Amazon announces legal action to fight fraudulent affiliate marketing programs




Amazon today filed a federal lawsuit in the Western District of Washington against several people whose names have not yet been named for carrying out an illegal advertising program. The bad actors in question are using Amazon’s name in text messages and on fake surveys as part of an affiliate marketing program. The lawsuit allows Amazon to expand its investigation and hold the bad actors accountable. The lawsuit is part of the company’s growing efforts to protect consumers from schemes that fraudulently use Amazon’s name.

The bad actors in these schemes profit by creating scam text message campaigns that drive traffic to advertisers and websites. These fake text messages are intentionally designed to trick unsuspecting consumers into clicking a link using Amazon’s name and offering the recipients “rewards” or other “freebies.”

Instead, victims are redirected to a website to take a survey, which also fraudulently uses Amazon’s brand and promises a reward for participation. After participants click to claim their reward, they are sent to online marketers, advertisers, and websites to purchase products or services unrelated to Amazon. Defendants take advantage of fees paid to them by affiliate marketing networks and advertisers for fraudulently created traffic.

Amazon invests significant resources in protecting its customers and its brand, and is used to identifying and shutting down similar operations. Amazon has already filed five lawsuits against fraudulent affiliate marketing programs, won multiple court injunctions to end illegal activity, and made deals with seven parties in which they agreed to stop their campaigns and pay. over $ 1.5 million in damages.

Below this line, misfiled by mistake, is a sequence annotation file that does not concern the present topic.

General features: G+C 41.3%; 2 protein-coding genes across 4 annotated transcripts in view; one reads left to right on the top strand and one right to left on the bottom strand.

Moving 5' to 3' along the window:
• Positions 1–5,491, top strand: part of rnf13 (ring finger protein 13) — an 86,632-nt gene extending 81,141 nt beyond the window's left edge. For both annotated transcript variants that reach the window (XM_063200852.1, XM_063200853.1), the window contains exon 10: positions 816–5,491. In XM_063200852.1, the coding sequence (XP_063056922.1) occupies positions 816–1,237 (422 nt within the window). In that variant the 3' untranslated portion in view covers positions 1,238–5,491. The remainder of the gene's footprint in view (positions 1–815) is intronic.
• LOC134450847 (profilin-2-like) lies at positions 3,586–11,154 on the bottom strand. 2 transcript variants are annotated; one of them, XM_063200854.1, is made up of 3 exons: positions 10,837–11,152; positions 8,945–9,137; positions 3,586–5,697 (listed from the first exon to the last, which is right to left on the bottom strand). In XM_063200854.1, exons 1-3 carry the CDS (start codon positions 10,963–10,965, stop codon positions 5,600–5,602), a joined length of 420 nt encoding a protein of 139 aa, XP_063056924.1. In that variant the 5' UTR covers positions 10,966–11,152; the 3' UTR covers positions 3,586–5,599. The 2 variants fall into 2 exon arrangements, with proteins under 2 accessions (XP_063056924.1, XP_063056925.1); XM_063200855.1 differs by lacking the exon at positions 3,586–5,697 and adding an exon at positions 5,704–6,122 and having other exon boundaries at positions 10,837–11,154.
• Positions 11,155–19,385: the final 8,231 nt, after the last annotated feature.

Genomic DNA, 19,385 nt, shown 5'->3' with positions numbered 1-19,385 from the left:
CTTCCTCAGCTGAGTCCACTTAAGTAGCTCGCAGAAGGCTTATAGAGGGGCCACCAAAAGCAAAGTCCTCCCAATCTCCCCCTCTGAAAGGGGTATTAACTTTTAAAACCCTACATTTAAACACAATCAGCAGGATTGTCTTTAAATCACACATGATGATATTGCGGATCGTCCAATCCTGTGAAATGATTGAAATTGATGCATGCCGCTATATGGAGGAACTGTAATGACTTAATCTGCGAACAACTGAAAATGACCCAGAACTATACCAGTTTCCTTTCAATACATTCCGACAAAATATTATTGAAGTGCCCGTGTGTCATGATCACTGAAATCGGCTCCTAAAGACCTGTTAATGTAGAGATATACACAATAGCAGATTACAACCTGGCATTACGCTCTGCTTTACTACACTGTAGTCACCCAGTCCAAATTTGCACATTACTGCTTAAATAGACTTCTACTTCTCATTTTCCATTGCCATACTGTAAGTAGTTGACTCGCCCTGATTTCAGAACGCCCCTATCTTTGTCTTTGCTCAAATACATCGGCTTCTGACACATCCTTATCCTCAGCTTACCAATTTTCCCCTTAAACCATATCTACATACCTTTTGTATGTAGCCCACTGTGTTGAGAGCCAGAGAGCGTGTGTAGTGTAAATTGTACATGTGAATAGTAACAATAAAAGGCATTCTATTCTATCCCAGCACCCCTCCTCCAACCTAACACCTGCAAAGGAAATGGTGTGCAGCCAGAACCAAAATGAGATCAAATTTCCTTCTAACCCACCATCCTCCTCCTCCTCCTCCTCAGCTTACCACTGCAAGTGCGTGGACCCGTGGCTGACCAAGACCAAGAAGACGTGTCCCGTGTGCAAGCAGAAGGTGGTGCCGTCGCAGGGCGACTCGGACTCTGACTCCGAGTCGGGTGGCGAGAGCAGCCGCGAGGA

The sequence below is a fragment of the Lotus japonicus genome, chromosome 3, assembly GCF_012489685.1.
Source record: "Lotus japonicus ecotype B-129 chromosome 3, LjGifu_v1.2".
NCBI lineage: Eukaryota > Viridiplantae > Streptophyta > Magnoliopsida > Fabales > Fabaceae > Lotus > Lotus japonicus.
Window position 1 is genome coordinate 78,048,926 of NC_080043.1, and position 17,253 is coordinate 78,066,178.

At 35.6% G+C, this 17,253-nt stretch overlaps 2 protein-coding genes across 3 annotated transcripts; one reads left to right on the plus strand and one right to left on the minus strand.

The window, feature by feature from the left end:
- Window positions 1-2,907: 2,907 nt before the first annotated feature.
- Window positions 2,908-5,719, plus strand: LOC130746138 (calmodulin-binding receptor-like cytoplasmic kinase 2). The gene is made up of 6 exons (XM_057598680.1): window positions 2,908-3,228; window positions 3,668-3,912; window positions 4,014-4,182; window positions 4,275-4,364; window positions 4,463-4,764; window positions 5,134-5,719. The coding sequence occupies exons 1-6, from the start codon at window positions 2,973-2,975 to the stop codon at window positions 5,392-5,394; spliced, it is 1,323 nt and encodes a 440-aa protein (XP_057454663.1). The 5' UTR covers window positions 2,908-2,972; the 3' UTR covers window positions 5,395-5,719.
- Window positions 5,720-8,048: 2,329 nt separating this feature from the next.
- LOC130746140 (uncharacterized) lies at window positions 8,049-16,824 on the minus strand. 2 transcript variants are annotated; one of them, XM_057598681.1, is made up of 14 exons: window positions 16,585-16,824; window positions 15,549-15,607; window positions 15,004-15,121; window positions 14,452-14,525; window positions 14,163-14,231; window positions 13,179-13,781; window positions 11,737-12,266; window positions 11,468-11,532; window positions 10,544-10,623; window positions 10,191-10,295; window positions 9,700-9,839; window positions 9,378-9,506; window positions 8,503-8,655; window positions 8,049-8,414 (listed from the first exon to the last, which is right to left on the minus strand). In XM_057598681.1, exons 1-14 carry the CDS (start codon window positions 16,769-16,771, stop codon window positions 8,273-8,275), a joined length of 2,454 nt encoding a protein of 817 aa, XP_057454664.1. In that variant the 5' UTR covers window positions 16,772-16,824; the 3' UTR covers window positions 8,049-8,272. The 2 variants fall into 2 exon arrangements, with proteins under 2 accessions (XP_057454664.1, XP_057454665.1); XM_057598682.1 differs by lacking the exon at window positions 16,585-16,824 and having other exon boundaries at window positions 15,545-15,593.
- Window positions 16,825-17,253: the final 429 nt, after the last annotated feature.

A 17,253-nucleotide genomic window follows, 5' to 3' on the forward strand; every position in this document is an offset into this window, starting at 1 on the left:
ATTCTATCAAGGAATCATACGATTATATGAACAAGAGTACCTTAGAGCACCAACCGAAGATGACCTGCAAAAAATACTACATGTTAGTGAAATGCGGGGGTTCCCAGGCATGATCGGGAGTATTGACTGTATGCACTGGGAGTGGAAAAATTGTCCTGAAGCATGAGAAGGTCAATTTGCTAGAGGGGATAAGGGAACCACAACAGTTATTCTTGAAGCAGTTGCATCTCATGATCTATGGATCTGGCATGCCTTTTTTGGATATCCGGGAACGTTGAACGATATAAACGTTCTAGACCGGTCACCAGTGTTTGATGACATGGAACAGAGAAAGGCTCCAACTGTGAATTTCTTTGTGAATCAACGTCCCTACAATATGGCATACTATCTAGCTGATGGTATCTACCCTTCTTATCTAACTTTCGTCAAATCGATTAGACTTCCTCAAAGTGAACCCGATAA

Statement (attributable to Kathy Sheehan, Vice President, Business Conduct and Ethics, Amazon)

“Amazon works hard to create a great and reliable experience for our customers and our sellers. These bad actors are abusing our brand to deceive the public and we will hold them accountable. We also want to remind consumers to be vigilant and learn to recognize the signs of a scam so that they are protected no matter where they shop.

Additional context:

  • Case: 2: 21-cv-00627, United States District Court for the Western District of Washington

  • The Better Business Bureau offers simple tips on how to recognize and avoid scams,

  • In March 2021, the U.S. District Court of Utah issued a Federal Trade Commission order against four companies for operating a telemarketing program that fraudulently used the Amazon Associates name to provide bogus work-from-home opportunities. .

  • In June 2020, Amazon shut down three email affiliate marketing programs in Michigan, Colorado, and California.

  • In April 2019, Amazon blocked Illinois-based affiliate marketer First Impression Interactive, Inc., and its owners from advertising bogus home jobs with Amazon. Thanks to Amazon’s efforts, First Impression and its owners are now prohibited from using the Amazon brand in any future marketing.


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